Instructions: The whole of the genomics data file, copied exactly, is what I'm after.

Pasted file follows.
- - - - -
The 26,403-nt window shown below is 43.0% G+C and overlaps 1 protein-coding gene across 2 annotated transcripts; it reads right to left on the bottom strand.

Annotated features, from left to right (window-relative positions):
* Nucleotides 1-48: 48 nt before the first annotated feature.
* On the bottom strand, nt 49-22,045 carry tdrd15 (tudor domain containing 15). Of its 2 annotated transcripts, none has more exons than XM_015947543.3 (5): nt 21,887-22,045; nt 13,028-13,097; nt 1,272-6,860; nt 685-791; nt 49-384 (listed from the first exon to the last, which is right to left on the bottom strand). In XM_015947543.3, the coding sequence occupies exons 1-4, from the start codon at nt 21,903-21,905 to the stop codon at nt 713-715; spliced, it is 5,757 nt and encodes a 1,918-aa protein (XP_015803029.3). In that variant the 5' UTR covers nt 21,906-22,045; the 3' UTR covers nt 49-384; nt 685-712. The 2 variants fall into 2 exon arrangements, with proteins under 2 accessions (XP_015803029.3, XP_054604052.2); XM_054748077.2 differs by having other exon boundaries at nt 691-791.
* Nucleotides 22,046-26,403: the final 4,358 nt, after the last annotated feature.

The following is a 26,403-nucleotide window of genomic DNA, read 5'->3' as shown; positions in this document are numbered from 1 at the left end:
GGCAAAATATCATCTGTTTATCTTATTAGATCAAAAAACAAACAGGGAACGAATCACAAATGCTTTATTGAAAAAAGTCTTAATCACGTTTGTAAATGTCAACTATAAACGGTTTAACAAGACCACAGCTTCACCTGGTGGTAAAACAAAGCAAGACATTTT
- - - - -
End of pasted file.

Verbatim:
The 26,403-nt window shown below is 43.0% G+C and overlaps 1 protein-coding gene across 2 annotated transcripts; it reads right to left on the bottom strand.

Annotated features, from left to right (window-relative positions):
* Nucleotides 1-48: 48 nt before the first annotated feature.
* On the bottom strand, nt 49-22,045 carry tdrd15 (tudor domain containing 15). Of its 2 annotated transcripts, none has more exons than XM_015947543.3 (5): nt 21,887-22,045; nt 13,028-13,097; nt 1,272-6,860; nt 685-791; nt 49-384 (listed from the first exon to the last, which is right to left on the bottom strand). In XM_015947543.3, the coding sequence occupies exons 1-4, from the start codon at nt 21,903-21,905 to the stop codon at nt 713-715; spliced, it is 5,757 nt and encodes a 1,918-aa protein (XP_015803029.3). In that variant the 5' UTR covers nt 21,906-22,045; the 3' UTR covers nt 49-384; nt 685-712. The 2 variants fall into 2 exon arrangements, with proteins under 2 accessions (XP_015803029.3, XP_054604052.2); XM_054748077.2 differs by having other exon boundaries at nt 691-791.
* Nucleotides 22,046-26,403: the final 4,358 nt, after the last annotated feature.

The following is a 26,403-nucleotide window of genomic DNA, read 5'->3' as shown; positions in this document are numbered from 1 at the left end:
GGCAAAATATCATCTGTTTATCTTATTAGATCAAAAAACAAACAGGGAACGAATCACAAATGCTTTATTGAAAAAAGTCTTAATCACGTTTGTAAATGTCAACTATAAACGGTTTAACAAGACCACAGCTTCACCTGGTGGTAAAACAAAGCAAGACATTTT